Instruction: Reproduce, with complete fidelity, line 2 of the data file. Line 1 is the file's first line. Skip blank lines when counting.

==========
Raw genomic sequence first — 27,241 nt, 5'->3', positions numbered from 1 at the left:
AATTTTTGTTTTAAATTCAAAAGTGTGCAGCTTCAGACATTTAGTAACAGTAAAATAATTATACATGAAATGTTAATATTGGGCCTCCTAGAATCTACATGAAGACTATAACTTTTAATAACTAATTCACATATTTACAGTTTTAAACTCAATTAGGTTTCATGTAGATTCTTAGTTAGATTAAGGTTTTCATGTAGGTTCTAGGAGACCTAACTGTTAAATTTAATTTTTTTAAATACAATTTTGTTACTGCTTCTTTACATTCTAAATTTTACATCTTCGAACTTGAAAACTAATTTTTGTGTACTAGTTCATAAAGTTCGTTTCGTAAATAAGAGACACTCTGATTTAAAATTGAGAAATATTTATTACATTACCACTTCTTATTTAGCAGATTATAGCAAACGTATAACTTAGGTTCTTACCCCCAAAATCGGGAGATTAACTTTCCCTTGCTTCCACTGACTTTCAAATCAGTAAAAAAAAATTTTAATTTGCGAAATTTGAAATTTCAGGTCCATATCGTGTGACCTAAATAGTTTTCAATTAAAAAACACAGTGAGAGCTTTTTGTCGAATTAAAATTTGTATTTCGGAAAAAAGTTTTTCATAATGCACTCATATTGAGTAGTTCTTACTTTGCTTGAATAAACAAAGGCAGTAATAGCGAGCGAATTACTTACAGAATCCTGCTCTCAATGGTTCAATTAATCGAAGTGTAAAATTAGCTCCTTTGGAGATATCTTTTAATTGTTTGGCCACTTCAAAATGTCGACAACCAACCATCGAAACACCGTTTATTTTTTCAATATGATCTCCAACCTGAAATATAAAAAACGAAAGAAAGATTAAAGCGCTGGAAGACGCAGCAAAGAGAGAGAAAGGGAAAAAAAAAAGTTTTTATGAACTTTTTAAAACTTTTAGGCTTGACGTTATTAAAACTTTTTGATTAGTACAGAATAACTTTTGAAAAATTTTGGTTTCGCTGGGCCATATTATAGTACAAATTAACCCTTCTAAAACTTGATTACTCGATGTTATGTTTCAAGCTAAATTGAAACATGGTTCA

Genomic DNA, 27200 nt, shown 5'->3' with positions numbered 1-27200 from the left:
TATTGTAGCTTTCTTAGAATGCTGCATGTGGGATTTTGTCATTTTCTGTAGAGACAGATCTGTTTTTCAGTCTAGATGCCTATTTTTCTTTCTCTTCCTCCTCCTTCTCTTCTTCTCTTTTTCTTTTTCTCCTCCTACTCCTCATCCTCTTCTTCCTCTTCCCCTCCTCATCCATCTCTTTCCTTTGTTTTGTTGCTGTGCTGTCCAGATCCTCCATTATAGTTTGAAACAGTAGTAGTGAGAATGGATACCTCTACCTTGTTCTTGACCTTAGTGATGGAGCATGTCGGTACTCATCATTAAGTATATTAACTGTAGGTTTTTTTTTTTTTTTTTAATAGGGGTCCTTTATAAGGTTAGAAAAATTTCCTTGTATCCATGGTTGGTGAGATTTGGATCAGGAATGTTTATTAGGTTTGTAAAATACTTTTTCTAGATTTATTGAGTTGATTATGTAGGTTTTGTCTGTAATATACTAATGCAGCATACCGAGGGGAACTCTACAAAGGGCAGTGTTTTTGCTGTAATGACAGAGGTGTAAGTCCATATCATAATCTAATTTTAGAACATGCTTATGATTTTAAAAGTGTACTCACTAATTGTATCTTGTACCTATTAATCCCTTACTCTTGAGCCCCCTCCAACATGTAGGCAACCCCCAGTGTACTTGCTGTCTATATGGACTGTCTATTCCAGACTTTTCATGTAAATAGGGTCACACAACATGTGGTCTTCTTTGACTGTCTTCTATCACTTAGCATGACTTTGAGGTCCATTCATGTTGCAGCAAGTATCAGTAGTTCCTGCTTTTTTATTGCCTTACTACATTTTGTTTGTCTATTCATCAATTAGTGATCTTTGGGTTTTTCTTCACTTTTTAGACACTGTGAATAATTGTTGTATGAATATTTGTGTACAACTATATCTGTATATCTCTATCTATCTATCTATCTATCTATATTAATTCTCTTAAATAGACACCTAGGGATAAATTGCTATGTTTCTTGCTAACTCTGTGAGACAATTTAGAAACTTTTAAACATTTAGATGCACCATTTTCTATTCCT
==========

AATTTTTGTTTTAAATTCAAAAGTGTGCAGCTTCAGACATTTAGTAACAGTAAAATAATTATACATGAAATGTTAATATTGGGCCTCCTAGAATCTACATGAAGACTATAACTTTTAATAACTAATTCACATATTTACAGTTTTAAACTCAATTAGGTTTCATGTAGATTCTTAGTTAGATTAAGGTTTTCATGTAGGTTCTAGGAGACCTAACTGTTAAATTTAATTTTTTTAAATACAATTTTGTTACTGCTTCTTTACATTCTAAATTTTACATCTTCGAACTTGAAAACTAATTTTTGTGTACTAGTTCATAAAGTTCGTTTCGTAAATAAGAGACACTCTGATTTAAAATTGAGAAATATTTATTACATTACCACTTCTTATTTAGCAGATTATAGCAAACGTATAACTTAGGTTCTTACCCCCAAAATCGGGAGATTAACTTTCCCTTGCTTCCACTGACTTTCAAATCAGTAAAAAAAAATTTTAATTTGCGAAATTTGAAATTTCAGGTCCATATCGTGTGACCTAAATAGTTTTCAATTAAAAAACACAGTGAGAGCTTTTTGTCGAATTAAAATTTGTATTTCGGAAAAAAGTTTTTCATAATGCACTCATATTGAGTAGTTCTTACTTTGCTTGAATAAACAAAGGCAGTAATAGCGAGCGAATTACTTACAGAATCCTGCTCTCAATGGTTCAATTAATCGAAGTGTAAAATTAGCTCCTTTGGAGATATCTTTTAATTGTTTGGCCACTTCAAAATGTCGACAACCAACCATCGAAACACCGTTTATTTTTTCAATATGATCTCCAACCTGAAATATAAAAAACGAAAGAAAGATTAAAGCGCTGGAAGACGCAGCAAAGAGAGAGAAAGGGAAAAAAAAAAGTTTTTATGAACTTTTTAAAACTTTTAGGCTTGACGTTATTAAAACTTTTTGATTAGTACAGAATAACTTTTGAAAAATTTTGGTTTCGCTGGGCCATATTATAGTACAAATTAACCCTTCTAAAACTTGATTACTCGATGTTATGTTTCAAGCTAAATTGAAACATGGTTCA